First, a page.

Article Text

Original research
Impact of chronic kidney disease on case ascertainment for hospitalised acute myocardial infarction: an English cohort study
  1. Patrick Bidulka1,
  2. Jemima Scott2,3,
  3. Dominic M Taylor2,3,
  4. Udaya Udayaraj4,5,
  5. Fergus Caskey2,3,
  6. Lucy Teece6,
  7. Michael Sweeting6,
  8. John Deanfield7,8,
  9. Mark de Belder7,
  10. Spiros Denaxas9,10,
  11. Clive Weston11,
  12. David Adlam12,
  13. Dorothea Nitsch1
  1. 1Department of Non-Communicable Disease Epidemiology, London School of Hygiene & Tropical Medicine, London, UK
  2. 2Population Health Sciences, University of Bristol, Bristol, UK
  3. 3Richard Bright Renal Service, North Bristol NHS Trust, Southmead Hospital, Bristol, UK
  4. 4Oxford Kidney Unit, Churchill Hospital, Oxford, Oxfordshire, UK
  5. 5Nuffield Department of Medicine, University of Oxford, Oxford, Oxfordshire, UK
  6. 6Biostatistics Research Group, Department of Health Sciences, University of Leicester, Leicester, Leicestershire, UK
  7. 7National Institute for Cardiovascular Outcomes Research (NICOR), Barts Health NHS Trust, London, UK
  8. 8Institute of Cardiovascular Sciences, University College London, London, UK
  9. 9Institute of Health Informatics, Faculty of Population Health Sciences, University College London, London, UK
  10. 10Health Data Research UK, London, UK
  11. 11Glangwili General Hospital, Carmarthen, Carmarthenshire, UK
  12. 12Department of Cardiovascular Sciences, University of Leicester and NIHR Leicester Biomedical Research Centre, Leicester, Leicestershire, UK
  1. Correspondence to Patrick Bidulka; patrick.bidulka1{at}


Objectives Acute myocardial infarction (AMI) case ascertainment improves for the UK general population using linked health data sets. Because care pathways for people with chronic kidney disease (CKD) change based on disease severity, AMI case ascertainment for these people may differ compared with the general population. We aimed to determine the association between CKD severity and AMI case ascertainment in two secondary care data sets, and the agreement in estimated glomerular filtration rate (eGFR) between the same data sets.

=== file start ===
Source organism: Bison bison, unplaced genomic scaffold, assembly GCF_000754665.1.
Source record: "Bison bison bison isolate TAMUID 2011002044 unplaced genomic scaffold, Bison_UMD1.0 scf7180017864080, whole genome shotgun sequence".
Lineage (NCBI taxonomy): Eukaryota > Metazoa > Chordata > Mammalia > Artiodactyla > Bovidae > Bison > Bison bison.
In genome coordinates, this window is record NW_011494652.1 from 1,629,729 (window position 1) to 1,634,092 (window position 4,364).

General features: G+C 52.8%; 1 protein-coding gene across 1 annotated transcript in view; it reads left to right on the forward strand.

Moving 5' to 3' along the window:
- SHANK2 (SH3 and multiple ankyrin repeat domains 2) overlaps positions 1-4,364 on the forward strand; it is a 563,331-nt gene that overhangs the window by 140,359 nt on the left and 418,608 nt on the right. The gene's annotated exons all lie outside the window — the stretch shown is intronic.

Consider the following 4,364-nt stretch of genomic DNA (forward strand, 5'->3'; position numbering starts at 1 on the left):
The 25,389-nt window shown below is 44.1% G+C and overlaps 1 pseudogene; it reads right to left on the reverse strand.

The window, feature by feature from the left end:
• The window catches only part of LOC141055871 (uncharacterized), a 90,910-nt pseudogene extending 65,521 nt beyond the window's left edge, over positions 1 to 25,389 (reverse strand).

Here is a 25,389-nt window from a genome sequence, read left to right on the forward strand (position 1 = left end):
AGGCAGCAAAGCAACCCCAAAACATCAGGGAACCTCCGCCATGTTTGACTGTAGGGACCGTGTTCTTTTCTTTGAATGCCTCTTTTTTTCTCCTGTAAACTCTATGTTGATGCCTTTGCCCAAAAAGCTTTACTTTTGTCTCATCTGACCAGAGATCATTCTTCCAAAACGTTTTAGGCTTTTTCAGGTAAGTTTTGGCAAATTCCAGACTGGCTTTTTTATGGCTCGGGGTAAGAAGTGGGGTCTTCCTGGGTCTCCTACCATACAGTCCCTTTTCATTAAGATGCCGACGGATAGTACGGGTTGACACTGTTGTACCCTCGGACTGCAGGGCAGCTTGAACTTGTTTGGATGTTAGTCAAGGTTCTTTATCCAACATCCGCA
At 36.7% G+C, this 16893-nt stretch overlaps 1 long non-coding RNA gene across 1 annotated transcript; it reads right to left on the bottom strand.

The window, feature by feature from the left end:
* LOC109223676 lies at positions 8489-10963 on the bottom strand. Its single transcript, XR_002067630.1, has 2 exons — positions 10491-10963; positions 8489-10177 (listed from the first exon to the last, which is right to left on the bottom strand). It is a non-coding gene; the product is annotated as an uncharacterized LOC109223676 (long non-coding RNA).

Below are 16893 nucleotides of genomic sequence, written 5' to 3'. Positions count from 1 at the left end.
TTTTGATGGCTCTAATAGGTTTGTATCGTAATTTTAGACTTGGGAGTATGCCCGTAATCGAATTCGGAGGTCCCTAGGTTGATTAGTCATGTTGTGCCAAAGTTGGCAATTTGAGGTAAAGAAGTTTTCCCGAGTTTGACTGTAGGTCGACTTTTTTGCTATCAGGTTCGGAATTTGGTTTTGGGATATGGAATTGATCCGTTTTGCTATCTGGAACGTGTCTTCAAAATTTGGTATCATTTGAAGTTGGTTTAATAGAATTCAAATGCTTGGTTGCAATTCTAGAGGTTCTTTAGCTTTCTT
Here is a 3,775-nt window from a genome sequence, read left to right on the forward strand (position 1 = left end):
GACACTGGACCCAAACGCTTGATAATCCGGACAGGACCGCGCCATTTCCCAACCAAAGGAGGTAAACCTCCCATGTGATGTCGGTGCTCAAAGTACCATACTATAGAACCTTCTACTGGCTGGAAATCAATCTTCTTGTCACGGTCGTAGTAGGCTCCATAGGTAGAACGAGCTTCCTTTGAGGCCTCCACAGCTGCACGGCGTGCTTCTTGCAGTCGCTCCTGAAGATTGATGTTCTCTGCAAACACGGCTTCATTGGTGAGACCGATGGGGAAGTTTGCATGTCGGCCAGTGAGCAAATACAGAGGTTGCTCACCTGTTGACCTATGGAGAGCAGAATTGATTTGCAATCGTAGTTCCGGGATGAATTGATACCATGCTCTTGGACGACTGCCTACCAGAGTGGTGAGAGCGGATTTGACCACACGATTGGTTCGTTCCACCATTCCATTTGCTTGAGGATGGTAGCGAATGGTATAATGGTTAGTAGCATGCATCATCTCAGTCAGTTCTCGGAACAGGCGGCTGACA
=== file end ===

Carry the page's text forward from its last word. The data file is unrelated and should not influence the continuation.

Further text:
Methods We used a cohort study design. Primary care records for people with CKD or risk factors for CKD, identified using the National CKD Audit (2015–2017), were linked to the Myocardial Ischaemia National Audit Project (MINAP, 2007–2017) and Hospital Episode Statistics (HES, 2007–2017) secondary care registries. People with an AMI recorded in either MINAP, HES or both were included in the study cohort. CKD status was defined using eGFR, derived from the most recent serum creatinine value recorded in primary care. Moderate–severe CKD was defined as eGFR <60 mL/min/1.73 m2, and mild CKD or at risk of CKD was defined as eGFR ≥60 mL/min/1.73 m2 or eGFR missing. CKD stages were grouped as (1) At risk of CKD and Stages 1–2 (eGFR missing or ≥60 mL/min/1.73 m2), (2) Stage 3a (eGFR 45–59 mL/min/1.73 m2), (3) Stage 3b (eGFR 30–44 mL/min/1.73 m2) and (4) Stages 4–5 (eGFR <30 mL/min/1.73 m2).

Results We identified 6748 AMIs: 23% were recorded in both MINAP and HES, 66% in HES only and 11% in MINAP only. Compared with people at risk of CKD or with mild CKD, AMIs in people with moderate–severe CKD were more likely to be recorded in both MINAP and HES (42% vs 11%, respectively), or MINAP only (22% vs 5%), and less likely to be recorded in HES only (36% vs 84%). People with AMIs recorded in HES only or MINAP only had increased odds of death during hospitalisation compared with those recorded in both (adjusted OR 1.61, 95% CI 1.32 to 1.96 and OR 1.60, 95% CI 1.26 to 2.04, respectively). Agreement between eGFR at AMI admission (MINAP) and in primary care was poor (kappa (K) 0.42, SE 0.012).

Conclusions AMI case ascertainment is incomplete in both MINAP and HES, and is associated with CKD severity.

  • Audit
  • Myocardial infarction

Data availability statement